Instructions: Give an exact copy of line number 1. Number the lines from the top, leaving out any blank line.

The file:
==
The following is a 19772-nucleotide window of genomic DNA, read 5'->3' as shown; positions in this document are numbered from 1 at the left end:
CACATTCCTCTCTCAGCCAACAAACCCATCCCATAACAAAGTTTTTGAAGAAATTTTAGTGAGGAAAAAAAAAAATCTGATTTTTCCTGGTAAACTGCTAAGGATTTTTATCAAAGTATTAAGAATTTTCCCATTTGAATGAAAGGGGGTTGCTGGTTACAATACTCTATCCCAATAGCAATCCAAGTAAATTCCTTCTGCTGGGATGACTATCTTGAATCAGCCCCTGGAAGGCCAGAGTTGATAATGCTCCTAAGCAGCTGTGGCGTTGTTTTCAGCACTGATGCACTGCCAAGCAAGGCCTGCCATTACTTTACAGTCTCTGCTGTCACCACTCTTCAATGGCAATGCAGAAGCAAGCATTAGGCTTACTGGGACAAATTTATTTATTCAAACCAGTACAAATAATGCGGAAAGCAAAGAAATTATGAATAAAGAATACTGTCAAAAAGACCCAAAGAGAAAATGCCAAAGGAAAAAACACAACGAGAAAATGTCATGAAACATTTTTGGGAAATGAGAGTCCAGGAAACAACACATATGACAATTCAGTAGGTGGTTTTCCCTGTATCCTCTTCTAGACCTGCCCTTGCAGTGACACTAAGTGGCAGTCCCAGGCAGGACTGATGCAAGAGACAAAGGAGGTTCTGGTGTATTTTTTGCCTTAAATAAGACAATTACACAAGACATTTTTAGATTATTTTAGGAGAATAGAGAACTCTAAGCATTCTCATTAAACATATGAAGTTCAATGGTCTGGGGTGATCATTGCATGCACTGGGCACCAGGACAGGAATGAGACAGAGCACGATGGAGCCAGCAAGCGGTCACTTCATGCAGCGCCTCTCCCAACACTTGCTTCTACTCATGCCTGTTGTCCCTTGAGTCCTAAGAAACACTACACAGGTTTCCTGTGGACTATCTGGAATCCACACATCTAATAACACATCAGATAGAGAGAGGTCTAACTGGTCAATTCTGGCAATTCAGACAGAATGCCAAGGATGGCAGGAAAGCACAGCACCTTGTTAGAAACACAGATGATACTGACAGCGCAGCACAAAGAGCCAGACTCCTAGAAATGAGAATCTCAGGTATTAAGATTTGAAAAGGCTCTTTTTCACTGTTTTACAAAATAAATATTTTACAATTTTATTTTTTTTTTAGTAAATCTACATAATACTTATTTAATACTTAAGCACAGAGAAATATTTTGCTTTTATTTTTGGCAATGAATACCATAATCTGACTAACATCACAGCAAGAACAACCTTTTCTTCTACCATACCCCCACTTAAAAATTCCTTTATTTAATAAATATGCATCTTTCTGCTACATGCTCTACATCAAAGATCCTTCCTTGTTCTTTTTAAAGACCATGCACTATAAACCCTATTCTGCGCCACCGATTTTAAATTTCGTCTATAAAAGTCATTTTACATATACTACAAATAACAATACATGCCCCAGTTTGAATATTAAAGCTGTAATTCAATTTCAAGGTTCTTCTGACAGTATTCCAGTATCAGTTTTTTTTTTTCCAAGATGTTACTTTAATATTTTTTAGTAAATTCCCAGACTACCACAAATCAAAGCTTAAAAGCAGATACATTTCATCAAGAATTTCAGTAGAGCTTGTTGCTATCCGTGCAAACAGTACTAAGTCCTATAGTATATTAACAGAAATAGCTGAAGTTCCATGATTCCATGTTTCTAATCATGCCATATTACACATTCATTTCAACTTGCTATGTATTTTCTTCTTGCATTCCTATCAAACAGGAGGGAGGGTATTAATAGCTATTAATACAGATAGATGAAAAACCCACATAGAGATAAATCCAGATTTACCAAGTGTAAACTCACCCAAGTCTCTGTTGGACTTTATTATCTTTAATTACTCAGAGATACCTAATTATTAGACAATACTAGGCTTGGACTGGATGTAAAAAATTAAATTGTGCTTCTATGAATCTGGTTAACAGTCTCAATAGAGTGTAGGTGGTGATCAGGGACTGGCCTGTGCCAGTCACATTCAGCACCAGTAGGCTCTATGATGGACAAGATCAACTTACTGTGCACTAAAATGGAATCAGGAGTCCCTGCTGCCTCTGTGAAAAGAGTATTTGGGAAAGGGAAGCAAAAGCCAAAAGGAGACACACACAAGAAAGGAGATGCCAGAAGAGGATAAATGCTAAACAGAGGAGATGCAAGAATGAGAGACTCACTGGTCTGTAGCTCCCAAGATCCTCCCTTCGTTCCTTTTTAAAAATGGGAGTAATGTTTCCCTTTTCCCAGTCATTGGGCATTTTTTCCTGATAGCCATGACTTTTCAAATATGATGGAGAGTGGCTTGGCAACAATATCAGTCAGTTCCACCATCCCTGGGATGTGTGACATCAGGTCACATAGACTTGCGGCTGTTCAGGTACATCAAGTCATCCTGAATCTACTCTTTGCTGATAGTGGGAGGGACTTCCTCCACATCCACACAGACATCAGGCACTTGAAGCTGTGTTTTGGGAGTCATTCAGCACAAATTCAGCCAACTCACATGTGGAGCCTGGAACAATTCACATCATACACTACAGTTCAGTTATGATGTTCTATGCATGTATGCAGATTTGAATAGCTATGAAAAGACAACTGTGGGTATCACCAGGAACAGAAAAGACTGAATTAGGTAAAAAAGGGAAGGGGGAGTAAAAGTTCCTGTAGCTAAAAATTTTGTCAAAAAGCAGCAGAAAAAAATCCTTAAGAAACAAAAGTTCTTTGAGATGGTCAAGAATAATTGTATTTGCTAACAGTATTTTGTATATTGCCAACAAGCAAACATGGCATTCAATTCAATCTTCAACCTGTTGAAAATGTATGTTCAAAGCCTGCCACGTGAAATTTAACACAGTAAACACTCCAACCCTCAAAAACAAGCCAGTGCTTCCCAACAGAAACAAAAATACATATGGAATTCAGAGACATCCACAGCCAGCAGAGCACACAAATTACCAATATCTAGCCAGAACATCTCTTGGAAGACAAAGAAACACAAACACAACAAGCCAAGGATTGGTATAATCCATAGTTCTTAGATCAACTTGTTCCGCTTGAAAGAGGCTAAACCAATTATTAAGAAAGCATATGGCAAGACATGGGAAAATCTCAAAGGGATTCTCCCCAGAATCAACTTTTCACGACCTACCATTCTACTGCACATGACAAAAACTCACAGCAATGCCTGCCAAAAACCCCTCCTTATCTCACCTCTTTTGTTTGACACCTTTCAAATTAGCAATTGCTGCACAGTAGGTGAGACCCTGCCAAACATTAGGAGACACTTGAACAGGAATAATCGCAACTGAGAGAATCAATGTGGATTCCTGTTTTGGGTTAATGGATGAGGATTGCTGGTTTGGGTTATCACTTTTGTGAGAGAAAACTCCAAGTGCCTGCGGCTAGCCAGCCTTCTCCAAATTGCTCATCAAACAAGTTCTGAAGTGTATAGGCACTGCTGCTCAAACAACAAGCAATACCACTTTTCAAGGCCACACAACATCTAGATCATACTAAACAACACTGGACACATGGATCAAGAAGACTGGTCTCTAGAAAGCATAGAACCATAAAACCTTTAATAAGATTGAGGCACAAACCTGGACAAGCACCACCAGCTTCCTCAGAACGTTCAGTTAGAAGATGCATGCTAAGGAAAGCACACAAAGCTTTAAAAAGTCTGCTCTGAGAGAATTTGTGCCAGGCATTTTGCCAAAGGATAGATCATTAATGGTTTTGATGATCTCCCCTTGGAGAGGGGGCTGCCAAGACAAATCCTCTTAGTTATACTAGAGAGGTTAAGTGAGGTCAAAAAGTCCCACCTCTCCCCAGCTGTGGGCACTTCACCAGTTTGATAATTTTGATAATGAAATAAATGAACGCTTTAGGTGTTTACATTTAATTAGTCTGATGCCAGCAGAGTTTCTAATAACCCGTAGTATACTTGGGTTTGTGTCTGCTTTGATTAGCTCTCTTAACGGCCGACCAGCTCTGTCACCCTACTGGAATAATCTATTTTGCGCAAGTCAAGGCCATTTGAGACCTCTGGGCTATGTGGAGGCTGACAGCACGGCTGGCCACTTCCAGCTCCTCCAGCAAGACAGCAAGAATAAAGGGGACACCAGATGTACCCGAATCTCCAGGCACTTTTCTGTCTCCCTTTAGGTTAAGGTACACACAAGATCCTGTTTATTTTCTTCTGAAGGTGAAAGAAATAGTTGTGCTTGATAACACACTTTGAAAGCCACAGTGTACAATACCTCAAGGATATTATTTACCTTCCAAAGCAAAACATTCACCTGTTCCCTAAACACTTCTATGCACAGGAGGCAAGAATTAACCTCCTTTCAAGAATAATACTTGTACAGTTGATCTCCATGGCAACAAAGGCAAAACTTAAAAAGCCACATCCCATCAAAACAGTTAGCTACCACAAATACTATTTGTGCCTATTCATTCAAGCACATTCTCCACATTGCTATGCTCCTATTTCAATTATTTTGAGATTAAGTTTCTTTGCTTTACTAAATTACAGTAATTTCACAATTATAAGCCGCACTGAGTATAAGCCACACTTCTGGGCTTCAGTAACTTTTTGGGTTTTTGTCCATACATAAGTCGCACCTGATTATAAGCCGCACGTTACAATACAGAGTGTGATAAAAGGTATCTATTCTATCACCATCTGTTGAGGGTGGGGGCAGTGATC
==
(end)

The following is a 19772-nucleotide window of genomic DNA, read 5'->3' as shown; positions in this document are numbered from 1 at the left end: